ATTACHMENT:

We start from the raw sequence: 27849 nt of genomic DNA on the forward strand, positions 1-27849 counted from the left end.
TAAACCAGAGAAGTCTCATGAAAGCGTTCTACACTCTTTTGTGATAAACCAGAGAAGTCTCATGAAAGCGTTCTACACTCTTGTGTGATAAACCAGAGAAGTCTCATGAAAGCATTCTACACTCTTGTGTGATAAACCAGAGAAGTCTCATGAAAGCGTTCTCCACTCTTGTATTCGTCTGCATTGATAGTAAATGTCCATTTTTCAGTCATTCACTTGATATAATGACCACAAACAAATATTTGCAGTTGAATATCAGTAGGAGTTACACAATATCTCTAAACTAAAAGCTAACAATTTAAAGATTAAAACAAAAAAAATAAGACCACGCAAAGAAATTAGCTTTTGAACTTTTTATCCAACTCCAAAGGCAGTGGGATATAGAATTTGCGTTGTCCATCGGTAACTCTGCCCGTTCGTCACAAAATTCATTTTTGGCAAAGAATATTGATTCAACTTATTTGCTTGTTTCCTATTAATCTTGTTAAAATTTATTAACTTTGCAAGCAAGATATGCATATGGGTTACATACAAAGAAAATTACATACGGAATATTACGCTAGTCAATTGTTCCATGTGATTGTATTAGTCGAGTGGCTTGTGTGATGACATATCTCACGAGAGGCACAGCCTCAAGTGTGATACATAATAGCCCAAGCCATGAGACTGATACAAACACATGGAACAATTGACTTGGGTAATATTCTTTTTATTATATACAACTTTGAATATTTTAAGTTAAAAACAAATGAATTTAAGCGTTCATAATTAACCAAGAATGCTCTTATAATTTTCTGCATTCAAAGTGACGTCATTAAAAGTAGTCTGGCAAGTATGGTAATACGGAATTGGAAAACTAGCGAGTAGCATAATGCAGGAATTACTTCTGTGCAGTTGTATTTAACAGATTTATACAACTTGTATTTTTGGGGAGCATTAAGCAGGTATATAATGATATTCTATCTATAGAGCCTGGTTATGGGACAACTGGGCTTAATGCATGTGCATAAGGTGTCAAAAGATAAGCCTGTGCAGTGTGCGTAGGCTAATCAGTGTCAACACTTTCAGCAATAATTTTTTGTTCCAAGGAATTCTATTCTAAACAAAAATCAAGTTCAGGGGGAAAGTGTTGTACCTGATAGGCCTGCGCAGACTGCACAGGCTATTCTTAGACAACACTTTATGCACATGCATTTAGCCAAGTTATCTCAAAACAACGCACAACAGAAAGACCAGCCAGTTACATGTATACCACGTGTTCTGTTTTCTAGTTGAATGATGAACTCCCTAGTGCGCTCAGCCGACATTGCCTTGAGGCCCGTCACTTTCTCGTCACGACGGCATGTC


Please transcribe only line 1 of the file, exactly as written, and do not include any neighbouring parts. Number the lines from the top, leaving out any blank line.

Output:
We start from the raw sequence: 27849 nt of genomic DNA on the forward strand, positions 1-27849 counted from the left end.